Wednesday, September 27 / 7:30pm
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Okaidja Afroso's distinct musical sound hails from the shores of Ghana, combining ancestral traditions and contemporary African music. His Jaku Mumor project dives into his cultural roots by collaborating with Gadangme fishermen to share the full artistry of their a cappella singing and chants that awaken the spirit of the human soul.
His artistry is grounded in traditional dance & rhythms with modern harmonies & updated lyrics. The performance includes footage captured in Ghana with the fishermen. Segments of the film, including singing and interviews, are incorporated into the live performance. One of the main themes of the program is the exploration of indigenous views on the element of Water, the sanctity of Fish, and the role of music, dance, and storytelling in Gadangme culture. Okaidja will use this opportunity to foster conversations about the challenges facing indigenous communities across the globe, such as the impact of rising seawater levels around fishing communities, as well as the effects economic development has on cultural preservation. Through this project, Okaidja hopes to learn and share indigenous resiliency practices or methods both for the sake of the American indigenous community and for him to bring back to Ghana and share with the Gadangme fishermen.
About Okaidja Afroso:
Okaidja Afroso comes from a family of musicians and storytellers in the fishing village of Kokrobite on Ghana’s west coast. As a boy, he worked with fishermen who sang a capella as they worked, and he passed long days learning songs of the great sea. At 19 he became a principal dancer with the Ghana Dance Ensemble in Accra. In 1999 he was invited to Portland, Oregon by the late worldbeat master Obo Addy to join his team of musicians and dancers to help promote West African culture to audiences throughout the Pacific Northwest. In 25 years of touring and performing Okaidja appeared in diverse venues from small fishing villages in the Canadian Arctic to the Kennedy Center in New York City, and he has spent countless hours in classrooms across the U.S. teaching children about Ghanaian culture and arts through educational outreach programs.
After many years with Obo Addy touring and facilitating African drumming/dancing workshops, master classes, lecture demonstrations, school assemblies and onstage performances, Okaidja decided to branch out on his own to fulfill his own creative ambitions. His distinctive performing style extends ancestral traditions and creates a contemporary African oral tradition combining percussion, guitar, dance and native language vocals. His songs convey a whole spectrum of experiences – joy, harmony, tragedy and hope – that embrace the rich complexity of the integrated world we inhabit.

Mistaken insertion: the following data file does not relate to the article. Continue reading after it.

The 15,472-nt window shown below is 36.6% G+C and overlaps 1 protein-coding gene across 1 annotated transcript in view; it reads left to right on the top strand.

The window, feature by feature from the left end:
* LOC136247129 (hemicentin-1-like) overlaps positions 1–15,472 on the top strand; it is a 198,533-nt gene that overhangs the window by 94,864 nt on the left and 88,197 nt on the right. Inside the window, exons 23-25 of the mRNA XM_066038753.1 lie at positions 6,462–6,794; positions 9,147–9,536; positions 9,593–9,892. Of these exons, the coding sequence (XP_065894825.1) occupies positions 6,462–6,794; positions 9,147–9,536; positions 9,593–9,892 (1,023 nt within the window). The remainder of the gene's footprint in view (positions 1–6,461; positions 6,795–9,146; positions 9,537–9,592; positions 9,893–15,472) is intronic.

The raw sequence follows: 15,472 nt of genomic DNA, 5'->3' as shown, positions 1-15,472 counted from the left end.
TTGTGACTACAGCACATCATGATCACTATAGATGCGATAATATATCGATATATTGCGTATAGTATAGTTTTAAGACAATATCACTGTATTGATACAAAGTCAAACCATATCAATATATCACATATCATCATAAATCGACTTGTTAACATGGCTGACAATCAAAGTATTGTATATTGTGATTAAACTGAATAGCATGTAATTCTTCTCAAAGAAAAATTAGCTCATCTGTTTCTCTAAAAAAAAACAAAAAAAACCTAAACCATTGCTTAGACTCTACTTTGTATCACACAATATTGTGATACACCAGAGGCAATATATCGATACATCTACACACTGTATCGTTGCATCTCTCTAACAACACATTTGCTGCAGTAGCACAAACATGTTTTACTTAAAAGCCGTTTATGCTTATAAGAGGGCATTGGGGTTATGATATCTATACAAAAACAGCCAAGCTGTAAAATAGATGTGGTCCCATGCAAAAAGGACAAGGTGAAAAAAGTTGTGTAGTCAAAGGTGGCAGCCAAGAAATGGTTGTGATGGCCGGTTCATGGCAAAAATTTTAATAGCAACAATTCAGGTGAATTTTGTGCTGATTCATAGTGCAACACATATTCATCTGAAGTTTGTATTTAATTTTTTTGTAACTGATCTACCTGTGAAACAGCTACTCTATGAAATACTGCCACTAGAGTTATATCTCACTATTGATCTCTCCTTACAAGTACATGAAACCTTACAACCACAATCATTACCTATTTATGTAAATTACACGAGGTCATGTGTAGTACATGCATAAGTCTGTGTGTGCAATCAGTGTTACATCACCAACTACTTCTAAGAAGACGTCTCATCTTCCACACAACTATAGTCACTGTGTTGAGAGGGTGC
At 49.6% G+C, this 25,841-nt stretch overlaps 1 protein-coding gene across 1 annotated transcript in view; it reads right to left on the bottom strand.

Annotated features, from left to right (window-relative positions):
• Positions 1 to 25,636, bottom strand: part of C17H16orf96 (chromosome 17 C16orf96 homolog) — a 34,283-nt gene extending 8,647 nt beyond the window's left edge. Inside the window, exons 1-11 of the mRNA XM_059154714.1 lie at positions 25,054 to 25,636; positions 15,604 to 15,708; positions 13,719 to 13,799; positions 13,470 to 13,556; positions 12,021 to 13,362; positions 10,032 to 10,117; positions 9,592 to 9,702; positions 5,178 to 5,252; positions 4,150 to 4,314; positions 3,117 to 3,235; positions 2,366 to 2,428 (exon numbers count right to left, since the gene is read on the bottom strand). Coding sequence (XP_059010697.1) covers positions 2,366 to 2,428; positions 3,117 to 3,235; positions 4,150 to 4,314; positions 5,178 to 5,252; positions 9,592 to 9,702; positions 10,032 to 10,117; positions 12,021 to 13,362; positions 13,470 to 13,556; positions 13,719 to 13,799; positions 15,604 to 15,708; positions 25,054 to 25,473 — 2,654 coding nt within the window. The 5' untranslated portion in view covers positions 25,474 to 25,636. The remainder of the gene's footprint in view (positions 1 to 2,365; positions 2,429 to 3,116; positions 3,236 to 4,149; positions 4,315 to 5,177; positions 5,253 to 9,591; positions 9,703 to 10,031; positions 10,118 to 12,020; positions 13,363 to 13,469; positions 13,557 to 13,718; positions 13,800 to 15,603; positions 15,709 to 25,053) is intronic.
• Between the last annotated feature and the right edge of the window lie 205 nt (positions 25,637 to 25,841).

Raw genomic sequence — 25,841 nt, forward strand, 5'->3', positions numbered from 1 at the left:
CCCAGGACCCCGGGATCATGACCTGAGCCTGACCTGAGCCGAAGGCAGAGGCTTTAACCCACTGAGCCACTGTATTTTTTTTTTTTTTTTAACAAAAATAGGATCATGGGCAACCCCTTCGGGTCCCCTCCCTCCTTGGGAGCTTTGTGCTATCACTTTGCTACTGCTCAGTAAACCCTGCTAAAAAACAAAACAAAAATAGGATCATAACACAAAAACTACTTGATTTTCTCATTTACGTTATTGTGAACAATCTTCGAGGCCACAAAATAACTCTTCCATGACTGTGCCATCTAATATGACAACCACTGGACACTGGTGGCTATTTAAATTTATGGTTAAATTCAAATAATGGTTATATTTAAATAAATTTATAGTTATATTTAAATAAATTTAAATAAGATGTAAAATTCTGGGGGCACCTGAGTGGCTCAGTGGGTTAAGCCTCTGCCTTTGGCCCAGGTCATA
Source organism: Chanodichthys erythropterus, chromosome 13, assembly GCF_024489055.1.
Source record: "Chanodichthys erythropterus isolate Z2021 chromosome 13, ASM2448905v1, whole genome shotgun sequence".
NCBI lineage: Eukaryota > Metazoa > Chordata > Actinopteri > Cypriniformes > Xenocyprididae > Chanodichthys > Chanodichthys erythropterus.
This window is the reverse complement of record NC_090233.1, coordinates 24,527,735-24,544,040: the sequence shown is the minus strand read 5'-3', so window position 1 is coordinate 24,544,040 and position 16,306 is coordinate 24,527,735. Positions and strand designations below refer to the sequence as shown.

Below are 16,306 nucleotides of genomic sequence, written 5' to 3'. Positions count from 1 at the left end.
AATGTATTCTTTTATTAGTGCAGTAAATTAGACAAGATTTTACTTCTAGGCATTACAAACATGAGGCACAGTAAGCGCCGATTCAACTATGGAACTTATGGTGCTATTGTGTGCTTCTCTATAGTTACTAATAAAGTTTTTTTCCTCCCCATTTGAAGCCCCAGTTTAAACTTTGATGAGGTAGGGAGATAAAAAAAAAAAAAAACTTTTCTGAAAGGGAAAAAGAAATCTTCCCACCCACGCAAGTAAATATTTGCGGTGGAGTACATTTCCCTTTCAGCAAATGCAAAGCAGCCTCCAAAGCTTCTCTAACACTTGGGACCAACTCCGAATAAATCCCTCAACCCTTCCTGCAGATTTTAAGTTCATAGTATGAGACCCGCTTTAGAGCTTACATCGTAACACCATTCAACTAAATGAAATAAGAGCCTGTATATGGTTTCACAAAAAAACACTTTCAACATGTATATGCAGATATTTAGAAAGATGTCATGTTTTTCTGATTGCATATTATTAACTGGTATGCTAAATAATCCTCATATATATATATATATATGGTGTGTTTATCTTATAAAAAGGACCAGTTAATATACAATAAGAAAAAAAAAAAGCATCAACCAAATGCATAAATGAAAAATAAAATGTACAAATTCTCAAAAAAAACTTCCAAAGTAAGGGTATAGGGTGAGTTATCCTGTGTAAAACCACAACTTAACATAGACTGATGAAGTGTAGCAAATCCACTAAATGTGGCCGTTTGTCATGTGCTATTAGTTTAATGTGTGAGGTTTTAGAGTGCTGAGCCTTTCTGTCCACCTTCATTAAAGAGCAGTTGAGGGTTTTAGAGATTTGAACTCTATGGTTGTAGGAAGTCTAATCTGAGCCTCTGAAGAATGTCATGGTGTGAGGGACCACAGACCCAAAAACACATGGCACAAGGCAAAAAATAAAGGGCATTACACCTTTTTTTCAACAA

Having produced four albums, Okaidja has also been commissioned to provide music for dance and theater productions. The Los Angeles-based dance company “Jacob Jonas the Company” commissioned him to compose original music for their piece “Crash”. Portland Repertory Theatre asked him to arrange the gospel tune “Children Go Where I Send Thee” for playwright Paula Volgel’s “Civil War Christmas”. For that task, he reached deeply into his background to incorporate the Ghanaian fishermen's singing style. He also added his own vocal colors that drew from his research into the music of the African Diaspora to marry the essence of African and African American music.
Says Okaidja, “Although I am an African, in America I’m simply a Black man, and I share the Black experience of sometimes receiving silent suspicion and hostility, at least until I speak. At that point, my origin may be of interest, or I may be dismissed as simply a jungle-dweller from the depths of the dark continent. In any case, I share the experience of prejudice with African Americans."
"I have also discovered that both Africans and African Americans lack accurate education about each other’s historical experiences. As a result, most Africans have little to no knowledge about the Trans-Atlantic slave trade and how it impacts African Americans, while African Americans learn about Africa through Hollywood movies which portray Africa as a land with a tremendous lack of resources instead of a vibrant continent of great cultural heritage to be proud of."
"I also had the experience of making a compelling connection with indigenous people in Alaska through the ancient language of drumming and I’ve wanted to create more and deeper connections with Native Americans. I’ve gradually become aware of similarities in how indigenous Africans and indigenous Americans relate to the natural world and the way that arts cultivate and express this relationship. Both peoples have suffered due to colonization. But I am encouraged to see that “traditional ecological knowledge” is now being recognized as valid by the American government and academic entities. I am eager to learn how this shift has come about and to share our mutual experiences in that regard."
"As a person of both Black and Indigenous identity, I am in a unique position to make a positive contribution to this period of racial reckoning through using the power of the arts to help people unite and heal."